The Common Good

Despite Genocide, I See Hope for Sudan

The events that I saw in my childhood during the war in Sudan are called genocide today. The Arabic militia killed many people in what is presently the oil field area of the Unity State, which includes Panrieng, where I was born. The soldiers called out a few people for an unknown reason, and I was among those captured. A man in the group said we should run. They shot him and the rest of us ran while the militia was shooting at us from every direction. On the spot men were killed as well as women, including children.

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The hopelessness caused by displacement and the burning of our villages was due to sadistic and cruel acts. The houses on fire killed vulnerable elderly and children inside the houses. It resulted in homelessness where millions of people were displaced into the bushes where wild animals fed on them. I was part of this displaced group, and by chance, as a small child, I walked for months to refugee camps where I experienced an unbelievable lifestyle. In several refugee camps I lived in Ethiopia to Kenya, I witnessed mass death. The outbreak of disease exacerbated by hunger took many lives. The unhealthy diet, dirty water, and food shortages were measures contributing to many deaths.

I was a powerless child at the time, but I wish I had the power with authority so this injustice would not happen -- or would hardly ever happen -- again. I would push to make the abuse of human rights illegal and punishable by law. I would predict the cause and effect of the war and prepare for justice to be served rather than injustice. A peaceful negotiation and a fair distribution of privilege and resources across Sudan would be the best option. Avoiding the war that claims uncountable deaths and unspeakable injustices needs a mothering heart among the Sudanese.

In fact, the Comprehensive Peace Agreement (CPA), signed in 2005 brought some hope to all the Sudanese, particularly in the marginalized areas, namely Southern Sudan including Abyei, Blue Nile, Darfur, the Nuba Mountains, and Eastern Sudan. However, the promise to make this peace attractive falls on the central government, led by President Al Bashir of Sudan, presently indicted for wars crimes by the International Criminal Court. Sudan's government is known for genocide rather than delivering peace and stability. The current Darfur situation is an example of his cruelty.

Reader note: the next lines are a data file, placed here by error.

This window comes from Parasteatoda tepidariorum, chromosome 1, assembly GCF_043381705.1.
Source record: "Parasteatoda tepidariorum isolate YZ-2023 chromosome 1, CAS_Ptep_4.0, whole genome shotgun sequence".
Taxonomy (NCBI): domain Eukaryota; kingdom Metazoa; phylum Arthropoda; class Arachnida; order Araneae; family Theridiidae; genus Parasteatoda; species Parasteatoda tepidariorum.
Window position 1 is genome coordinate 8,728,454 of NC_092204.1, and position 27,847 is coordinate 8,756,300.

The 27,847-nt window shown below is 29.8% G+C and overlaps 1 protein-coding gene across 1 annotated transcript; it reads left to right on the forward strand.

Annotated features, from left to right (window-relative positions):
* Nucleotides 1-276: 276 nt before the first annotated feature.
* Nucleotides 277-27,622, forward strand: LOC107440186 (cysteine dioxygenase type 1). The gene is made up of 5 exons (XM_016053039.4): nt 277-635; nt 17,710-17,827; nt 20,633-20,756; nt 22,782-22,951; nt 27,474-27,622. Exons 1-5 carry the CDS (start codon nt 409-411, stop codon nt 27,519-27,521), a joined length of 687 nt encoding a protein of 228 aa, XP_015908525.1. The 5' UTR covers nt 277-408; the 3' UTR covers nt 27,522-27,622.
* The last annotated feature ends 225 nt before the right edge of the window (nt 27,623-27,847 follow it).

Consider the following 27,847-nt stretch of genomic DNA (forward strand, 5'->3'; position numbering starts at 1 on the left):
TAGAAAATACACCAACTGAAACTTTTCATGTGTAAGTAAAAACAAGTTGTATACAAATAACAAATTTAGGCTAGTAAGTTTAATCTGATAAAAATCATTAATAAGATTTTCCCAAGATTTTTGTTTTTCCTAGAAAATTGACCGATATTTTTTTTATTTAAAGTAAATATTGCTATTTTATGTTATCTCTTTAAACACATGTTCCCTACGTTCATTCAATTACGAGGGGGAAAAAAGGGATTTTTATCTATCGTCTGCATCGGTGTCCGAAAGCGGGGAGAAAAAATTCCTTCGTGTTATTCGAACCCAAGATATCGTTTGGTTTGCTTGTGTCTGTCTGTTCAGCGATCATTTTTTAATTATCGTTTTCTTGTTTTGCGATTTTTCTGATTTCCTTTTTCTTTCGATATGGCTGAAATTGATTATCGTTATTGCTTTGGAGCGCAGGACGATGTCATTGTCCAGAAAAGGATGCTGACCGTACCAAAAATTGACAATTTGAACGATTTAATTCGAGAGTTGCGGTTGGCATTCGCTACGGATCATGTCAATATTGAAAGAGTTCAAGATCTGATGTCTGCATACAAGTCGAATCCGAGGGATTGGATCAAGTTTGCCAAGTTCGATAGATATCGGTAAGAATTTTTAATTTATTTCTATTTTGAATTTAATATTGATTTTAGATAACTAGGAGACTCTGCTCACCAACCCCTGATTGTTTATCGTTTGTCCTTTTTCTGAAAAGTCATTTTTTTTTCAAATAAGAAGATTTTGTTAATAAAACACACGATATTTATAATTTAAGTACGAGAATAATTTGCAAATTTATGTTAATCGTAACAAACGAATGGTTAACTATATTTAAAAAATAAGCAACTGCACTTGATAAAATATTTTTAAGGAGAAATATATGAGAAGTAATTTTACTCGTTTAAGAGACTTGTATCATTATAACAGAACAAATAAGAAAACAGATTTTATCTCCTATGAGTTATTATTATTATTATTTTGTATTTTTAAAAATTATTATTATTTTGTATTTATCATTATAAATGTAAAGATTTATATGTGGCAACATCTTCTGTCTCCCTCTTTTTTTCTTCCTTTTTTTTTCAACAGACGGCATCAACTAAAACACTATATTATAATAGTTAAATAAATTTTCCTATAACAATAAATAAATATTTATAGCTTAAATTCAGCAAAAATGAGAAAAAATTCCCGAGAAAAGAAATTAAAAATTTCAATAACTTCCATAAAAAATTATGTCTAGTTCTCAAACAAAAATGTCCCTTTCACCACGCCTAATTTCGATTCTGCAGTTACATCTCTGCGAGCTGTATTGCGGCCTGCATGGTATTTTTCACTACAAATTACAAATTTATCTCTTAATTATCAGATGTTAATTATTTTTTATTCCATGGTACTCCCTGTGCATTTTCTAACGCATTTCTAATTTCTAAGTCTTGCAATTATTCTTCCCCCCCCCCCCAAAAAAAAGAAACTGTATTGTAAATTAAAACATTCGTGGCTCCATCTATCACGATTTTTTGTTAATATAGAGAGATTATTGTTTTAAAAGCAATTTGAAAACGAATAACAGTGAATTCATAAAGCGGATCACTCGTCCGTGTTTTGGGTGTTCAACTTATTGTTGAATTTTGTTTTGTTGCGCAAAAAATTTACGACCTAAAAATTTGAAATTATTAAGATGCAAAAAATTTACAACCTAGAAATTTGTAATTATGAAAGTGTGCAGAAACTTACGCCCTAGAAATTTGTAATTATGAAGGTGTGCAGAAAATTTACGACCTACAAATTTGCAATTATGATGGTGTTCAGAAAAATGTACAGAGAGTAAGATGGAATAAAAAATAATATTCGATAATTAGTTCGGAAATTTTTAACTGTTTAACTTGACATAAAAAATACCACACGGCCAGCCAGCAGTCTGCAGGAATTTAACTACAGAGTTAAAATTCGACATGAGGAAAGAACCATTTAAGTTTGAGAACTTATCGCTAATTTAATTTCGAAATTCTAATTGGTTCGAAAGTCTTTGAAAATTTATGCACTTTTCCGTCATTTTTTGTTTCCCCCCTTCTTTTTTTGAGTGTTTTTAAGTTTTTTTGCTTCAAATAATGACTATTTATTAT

January 9, 2011 will mark a new hope for Sudan that every citizen from the marginalized areas is yearning for. On that day the people of Southern Sudan will vote in a referendum for either unity with the North or succession. People of the Abyei Area will vote to remain in the North or become part of the South. However, the government is tirelessly working to turn this promising day into a nightmare. For example, the government is playing games with the sensitive issue of oil resources in Unity State, Panrieng, Abyei, the Nuba Mountains, and the Blue Nile State in an effort to pull the country back into war.

Enough is enough! We the Sudanese have learned a difficult lesson: investing in war is a failing business. The days are numbered for the new change to take off, but the results are uncertain. The Sudanese people throughout the world and at home in Sudan are appealing to all humanitarian entities, governmental entities, and religious organizations to join hands to save the lives of innocent Sudanese in the coming next few days. The referendum is the hope, but the government can deflate the hope and turn it to violence, which will take more millions of lives. The industrialized nations that witnessed the signing for the peace agreement should remain alert because what they were witnessing is now being subjected to denial. The U.S. Secretary of State, Hilary Clinton, has characterized the period of time leading to the upcoming referendum as a ticking bomb.

But a collective effort from CPA signatory foreign states like the U.S.A., Britain, and Norway can ease the burst of this ticking bomb. Please, let us shout loud for peace and prosperity in Sudan in the coming days.

Beny Ngor Chol is completing his degree in Criminal Justice at the University of Missouri Kansas City. Together with another Sudanese refugee, Ayuel Leek Deng, and Barbara Youree, he authored the book Courageous Journey, Walking the Lost Boys Path from the Sudan to America (New Horizon Press, 2008).

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